’A’awa tìpängkxotsyìp a teri horen lì’fyayä - A few little discussions about gra

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Tìtstewan

'A'awa tìpängkxotsyìp a teri horen lì'fyayä - A few little discussions about grammar

From time to time I receive and answer Na'vi-related questions via email. When such discussions are likely to be of interest to the wider Na'vi community, I'll share them here on the blog.

But a word of warning: Detailed grammatical discussions are not everyone's cup of tea. If you're someone who finds such analyses confusing, boring, or useless, that's OK! You can become proficient in a language without consciously relying on grammatical rules. (That's how we learned our native language, after all!) In fact, as I've mentioned before, some linguists believe that true language acquisition results from "comprehensible input," not from conscious attention to grammar. So feel free to skip such posts if they're not your thing.

With that said, here are two recent such discussions:

1. Case endings for certain borrowed words

This discussion began with my wishing someone Merry Christmas in Na'vi:

          Ftxozä Kerìsmìsä Lefpom.

The word for Christmas is obviously an English borrowing that comes out as Kerìsmìsì (based on the spoken pronunciation, not the spelling). But why is the genitive Kerìsmìsä rather than Kerìsmìsìyä?

It's because the root of the word really "should be" simply Kerìsmìs, but since Na'vi doesn't allow final s, we add the "neutral vowel" ì as a surfacy kind of adjustment. However, with the genitive ending ä, that's not necessary, so we add it to the "theoretical root" (there's probably a better term for that) and wind up with the natural-sounding Kerìsmìsä.

The next question that came up was the interesting one of how the German city of Köln (Cologne) is rendered in Na'vi in the various cases.

Na'vi doesn't have the German vowel ö, so that vowel, when filtered through the Na'vi sound system, becomes e. (For the phoneticians and phonologists in the audience, the front-rounded vowel ö loses its rounding feature, resulting in e. It's a common process.) So Köln becomes Keln. But since Na'vi can't have two consonants at the end of a word, the neutral vowel ì is added: Kelnì. That's the "unmarked," Subjective case used for subjects of intransitive verbs.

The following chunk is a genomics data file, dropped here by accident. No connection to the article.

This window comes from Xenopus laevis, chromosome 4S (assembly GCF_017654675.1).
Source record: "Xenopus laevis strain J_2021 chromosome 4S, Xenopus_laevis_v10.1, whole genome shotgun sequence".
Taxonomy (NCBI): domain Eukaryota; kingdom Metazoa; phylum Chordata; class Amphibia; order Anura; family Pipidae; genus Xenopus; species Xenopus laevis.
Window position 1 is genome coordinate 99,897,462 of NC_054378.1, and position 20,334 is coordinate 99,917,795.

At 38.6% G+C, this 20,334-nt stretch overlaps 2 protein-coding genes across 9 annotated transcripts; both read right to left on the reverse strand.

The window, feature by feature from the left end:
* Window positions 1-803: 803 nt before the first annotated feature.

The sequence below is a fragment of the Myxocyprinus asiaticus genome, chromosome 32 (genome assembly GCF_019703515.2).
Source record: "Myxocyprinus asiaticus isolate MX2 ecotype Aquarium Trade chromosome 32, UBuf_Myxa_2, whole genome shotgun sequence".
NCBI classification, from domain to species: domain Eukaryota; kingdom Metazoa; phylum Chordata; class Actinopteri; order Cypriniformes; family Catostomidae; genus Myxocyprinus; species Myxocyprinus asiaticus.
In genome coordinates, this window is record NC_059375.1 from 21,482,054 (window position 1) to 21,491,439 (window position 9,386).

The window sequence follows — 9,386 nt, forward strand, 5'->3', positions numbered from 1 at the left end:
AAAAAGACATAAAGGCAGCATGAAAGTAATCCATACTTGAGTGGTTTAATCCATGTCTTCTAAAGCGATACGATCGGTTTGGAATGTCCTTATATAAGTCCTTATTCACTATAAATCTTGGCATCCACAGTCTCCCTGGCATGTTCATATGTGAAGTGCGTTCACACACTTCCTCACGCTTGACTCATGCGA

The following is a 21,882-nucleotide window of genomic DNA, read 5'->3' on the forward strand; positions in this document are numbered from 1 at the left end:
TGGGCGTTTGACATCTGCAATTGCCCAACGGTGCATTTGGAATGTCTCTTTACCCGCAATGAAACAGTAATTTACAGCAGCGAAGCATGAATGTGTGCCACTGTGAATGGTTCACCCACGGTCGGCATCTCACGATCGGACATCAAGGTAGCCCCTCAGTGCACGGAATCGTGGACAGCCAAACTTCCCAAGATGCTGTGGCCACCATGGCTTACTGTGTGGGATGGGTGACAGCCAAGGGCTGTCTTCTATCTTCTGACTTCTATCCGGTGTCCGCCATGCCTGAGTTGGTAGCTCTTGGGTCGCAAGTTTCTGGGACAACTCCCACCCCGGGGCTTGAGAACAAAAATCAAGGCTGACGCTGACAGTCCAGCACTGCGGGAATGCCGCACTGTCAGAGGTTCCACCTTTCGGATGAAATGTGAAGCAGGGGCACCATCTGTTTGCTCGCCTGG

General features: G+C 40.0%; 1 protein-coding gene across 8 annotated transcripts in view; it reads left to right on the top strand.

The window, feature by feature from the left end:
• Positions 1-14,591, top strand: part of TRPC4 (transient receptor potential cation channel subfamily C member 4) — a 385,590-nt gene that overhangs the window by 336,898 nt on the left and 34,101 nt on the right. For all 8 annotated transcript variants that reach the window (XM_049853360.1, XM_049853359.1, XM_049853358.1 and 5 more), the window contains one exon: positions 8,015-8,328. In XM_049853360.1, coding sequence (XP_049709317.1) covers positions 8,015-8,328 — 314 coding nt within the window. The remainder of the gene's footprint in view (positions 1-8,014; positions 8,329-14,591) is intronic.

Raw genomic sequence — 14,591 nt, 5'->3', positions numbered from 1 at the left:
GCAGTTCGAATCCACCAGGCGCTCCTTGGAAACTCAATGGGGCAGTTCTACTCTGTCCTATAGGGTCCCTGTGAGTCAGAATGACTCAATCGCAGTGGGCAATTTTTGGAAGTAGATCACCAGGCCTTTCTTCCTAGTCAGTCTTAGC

But what about the rest of the cases? For example, what's the Patientive case?

Following the Christmas example, we should add the case endings to the "theoretical root," *Keln. The Genitive should therefore be Kelnä, which it is. So far so good.

But for roots that end in a consonant, the rules we've seen say there are two possibilities: -it and -ti (e.g., Eytukanit, Eytukanti). Kelnit is fine. But *Kelnti is not.

The resolution of this conundrum is that the familiar rules apply to native Na'vi roots. As we've seen, with Kelnì the "theoretical root" is *Keln, which of course could not be a native Na'vi root because of the syllable-final consonant cluster. In cases like these, you add the usual endings to the "theoretical root" when the result would be an allowable Na'vi word; when it wouldn't, you have to make adjustments.

In this case, you need two simple adjustments. One is that the Subjective form becomes Kelnì. The other is that for the Patientive, the -ti form must be excluded. The entire paradigm is then:

      S: Kelnì

      A: Kelnìl (note that this is Keln + ìl, not Kelnì+ l)

      P: Kelnit (not Kelnti and not Kelnìt)

      D: Kelnur

      G: Kelnä

      T: Kelnìri (again, Keln + ìri, not Kelnì+ ri)

Also, remember there are native roots that end in ì. Hapxì is a good example. These follow the usual rules for roots ending in a vowel. So the paradigm for hapxì is:

      S: hapxì

      A: hapxìl

      P: hapxìt OR hapxìti

      D: hapxìr OR hapxìru

      G: hapxìyä

      T: hapxìri

2. Transitive/intransitive determination for certain verbs

Several verbs have long been in the dictionaries as simply "v." Their transitive (vtr) or intransitive (vin) status has finally been specified. These are:

'ong'blossom'vin
fkarut'peel'vtr
kämakto'ride out'vin
kenong'represent'vtr
latsi'keep up with'      vin
mun'i'cut'vtr
nong'follow'vtr
pate'arrive'vin
salew'proceed'vin
spä'jump'vin
tireapängkxo      'commune'vin
tsä''squirt'vin
tuvon'lean'vin
virä'spread'vin

A word about nong and kenong:

Both these verbs, along with tìkenong 'example,' appeared long ago, prior to the release of A1. Tìkenong was in Tsu'tey's line:

      Fayvrrtep fìtsenge lu kxanì. Fìpoti oel tspìyang [today I'd say tspìsyang] fte tìkenong lìyevu aylaru.
      'These demons are forbidden here. I will kill this one as a lesson to the others.'

Nong is vtr:

      Nong oet!
      'Follow me!'

Kenong 'represent, exemplify' is vtr as well. I don't know if I've ever used this word or provided an example sentence for it. Such a tìkenong (😊) might be:

      Fayhemìl peyä ke kenong tìsayt a fkol fngo' pota.
      'These actions of his do not represent the loyalty that is required of him.'

Important: Kenong is NOT derived from ke 'not' + nong 'follow'! I know kenong LOOKS like ke + nong, but it's actually a root, not a compound. (It would be hard to derive 'example, model' from 'not follow'!) Such misleading exceptions are a natural part of real languages and have to be accepted as such. We have such things in English as well. For example, "cockroach" is not a compound of "cock" 'rooster' plus "roach" 'kind of insect'! It actually comes from Spanish cucaracha.

Hayalovay, ma eylan!

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